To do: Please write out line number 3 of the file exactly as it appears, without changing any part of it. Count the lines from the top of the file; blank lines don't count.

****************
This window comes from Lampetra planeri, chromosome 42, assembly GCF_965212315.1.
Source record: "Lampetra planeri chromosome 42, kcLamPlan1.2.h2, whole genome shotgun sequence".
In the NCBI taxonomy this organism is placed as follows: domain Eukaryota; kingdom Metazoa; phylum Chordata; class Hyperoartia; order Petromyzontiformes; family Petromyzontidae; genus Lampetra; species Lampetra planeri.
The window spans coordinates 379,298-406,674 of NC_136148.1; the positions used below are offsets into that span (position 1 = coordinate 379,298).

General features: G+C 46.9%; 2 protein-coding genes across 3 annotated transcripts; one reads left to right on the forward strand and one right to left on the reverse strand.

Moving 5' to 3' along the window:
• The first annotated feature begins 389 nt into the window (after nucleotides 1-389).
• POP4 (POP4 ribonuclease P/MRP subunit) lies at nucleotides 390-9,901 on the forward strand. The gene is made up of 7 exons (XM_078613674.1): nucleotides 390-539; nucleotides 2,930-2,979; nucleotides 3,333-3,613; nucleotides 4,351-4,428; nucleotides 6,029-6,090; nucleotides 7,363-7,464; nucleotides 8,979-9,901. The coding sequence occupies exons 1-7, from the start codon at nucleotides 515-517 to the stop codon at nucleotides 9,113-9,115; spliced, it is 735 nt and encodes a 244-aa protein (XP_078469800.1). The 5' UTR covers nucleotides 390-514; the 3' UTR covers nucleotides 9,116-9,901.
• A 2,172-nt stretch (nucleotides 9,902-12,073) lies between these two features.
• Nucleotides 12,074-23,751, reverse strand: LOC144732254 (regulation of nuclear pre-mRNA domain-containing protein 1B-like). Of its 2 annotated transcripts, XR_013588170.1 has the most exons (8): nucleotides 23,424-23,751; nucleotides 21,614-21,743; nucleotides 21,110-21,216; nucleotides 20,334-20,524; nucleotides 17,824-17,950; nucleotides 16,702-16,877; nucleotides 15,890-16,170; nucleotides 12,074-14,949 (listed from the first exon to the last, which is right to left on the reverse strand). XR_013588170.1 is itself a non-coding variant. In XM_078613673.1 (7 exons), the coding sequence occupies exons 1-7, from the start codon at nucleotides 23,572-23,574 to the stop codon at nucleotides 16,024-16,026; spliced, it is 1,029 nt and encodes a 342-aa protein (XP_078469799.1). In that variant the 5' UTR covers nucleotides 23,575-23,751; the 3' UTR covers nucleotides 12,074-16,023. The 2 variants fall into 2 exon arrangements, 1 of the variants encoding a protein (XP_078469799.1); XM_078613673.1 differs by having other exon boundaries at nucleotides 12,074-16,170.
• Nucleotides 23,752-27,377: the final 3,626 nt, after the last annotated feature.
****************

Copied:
In the NCBI taxonomy this organism is placed as follows: domain Eukaryota; kingdom Metazoa; phylum Chordata; class Hyperoartia; order Petromyzontiformes; family Petromyzontidae; genus Lampetra; species Lampetra planeri.